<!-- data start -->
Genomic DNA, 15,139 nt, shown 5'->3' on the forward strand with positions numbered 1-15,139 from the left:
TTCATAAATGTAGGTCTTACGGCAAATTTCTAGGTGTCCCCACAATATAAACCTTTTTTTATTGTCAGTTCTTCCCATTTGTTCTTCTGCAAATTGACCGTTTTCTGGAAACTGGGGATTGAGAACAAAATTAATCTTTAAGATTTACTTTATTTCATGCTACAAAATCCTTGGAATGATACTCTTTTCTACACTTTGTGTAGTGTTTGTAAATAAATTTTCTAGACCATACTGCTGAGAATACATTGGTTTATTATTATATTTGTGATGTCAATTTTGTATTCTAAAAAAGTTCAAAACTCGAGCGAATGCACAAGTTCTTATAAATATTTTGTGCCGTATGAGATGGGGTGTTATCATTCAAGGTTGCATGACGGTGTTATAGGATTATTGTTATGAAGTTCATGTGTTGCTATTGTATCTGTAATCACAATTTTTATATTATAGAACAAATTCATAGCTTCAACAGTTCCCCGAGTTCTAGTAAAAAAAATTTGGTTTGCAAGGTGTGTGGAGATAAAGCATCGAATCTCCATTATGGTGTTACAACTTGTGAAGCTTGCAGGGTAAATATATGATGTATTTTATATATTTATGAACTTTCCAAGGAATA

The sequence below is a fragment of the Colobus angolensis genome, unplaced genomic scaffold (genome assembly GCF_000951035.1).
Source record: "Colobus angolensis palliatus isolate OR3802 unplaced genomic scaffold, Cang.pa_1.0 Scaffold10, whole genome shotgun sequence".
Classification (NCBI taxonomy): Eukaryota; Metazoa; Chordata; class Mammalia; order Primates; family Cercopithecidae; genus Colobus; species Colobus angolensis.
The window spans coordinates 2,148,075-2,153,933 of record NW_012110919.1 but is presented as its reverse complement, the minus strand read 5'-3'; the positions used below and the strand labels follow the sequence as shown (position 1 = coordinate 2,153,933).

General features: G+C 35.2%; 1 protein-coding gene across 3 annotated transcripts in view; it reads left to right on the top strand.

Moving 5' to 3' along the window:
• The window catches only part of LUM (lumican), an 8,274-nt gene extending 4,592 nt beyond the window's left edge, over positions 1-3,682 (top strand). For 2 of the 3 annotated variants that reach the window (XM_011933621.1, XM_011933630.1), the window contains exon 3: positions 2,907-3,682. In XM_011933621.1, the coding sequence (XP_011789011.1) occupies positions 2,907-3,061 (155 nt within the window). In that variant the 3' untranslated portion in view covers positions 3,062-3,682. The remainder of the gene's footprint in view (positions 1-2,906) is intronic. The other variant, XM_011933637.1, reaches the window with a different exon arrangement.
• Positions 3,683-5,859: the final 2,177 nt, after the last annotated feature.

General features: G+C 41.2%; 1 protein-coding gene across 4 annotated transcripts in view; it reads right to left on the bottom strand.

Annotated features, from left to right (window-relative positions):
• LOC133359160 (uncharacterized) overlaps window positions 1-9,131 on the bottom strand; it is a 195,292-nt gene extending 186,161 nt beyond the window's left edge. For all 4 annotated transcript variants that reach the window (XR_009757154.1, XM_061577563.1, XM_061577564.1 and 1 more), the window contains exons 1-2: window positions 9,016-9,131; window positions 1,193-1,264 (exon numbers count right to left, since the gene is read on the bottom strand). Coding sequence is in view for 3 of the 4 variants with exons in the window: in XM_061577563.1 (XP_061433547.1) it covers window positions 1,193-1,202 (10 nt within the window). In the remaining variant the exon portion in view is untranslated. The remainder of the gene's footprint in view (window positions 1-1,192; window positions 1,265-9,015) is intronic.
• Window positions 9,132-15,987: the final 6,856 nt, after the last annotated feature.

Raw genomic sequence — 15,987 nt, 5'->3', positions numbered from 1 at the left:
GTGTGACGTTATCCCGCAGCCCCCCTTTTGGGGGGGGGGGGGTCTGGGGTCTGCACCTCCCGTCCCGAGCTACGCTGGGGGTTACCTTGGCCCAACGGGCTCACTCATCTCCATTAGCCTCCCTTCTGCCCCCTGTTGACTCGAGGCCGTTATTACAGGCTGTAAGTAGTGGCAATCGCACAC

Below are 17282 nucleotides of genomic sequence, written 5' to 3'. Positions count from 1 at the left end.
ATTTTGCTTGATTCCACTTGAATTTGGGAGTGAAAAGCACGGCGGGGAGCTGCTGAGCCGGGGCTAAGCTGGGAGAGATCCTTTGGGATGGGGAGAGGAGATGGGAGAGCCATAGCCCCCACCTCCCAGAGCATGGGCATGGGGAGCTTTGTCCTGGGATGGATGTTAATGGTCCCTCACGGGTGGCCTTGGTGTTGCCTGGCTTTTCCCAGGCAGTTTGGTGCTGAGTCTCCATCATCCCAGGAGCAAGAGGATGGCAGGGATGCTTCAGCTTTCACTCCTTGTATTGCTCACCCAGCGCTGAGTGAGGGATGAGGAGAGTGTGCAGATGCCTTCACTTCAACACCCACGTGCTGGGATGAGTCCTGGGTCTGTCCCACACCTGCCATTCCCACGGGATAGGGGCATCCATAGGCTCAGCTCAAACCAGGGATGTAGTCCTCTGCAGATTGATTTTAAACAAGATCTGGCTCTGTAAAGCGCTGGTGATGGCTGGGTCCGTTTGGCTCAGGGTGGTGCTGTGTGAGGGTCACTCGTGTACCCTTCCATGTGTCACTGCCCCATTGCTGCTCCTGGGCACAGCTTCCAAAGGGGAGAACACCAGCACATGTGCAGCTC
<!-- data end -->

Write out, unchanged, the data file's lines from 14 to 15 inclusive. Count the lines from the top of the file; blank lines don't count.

• Window positions 9,132-15,987: the final 6,856 nt, after the last annotated feature.

Raw genomic sequence — 15,987 nt, 5'->3', positions numbered from 1 at the left: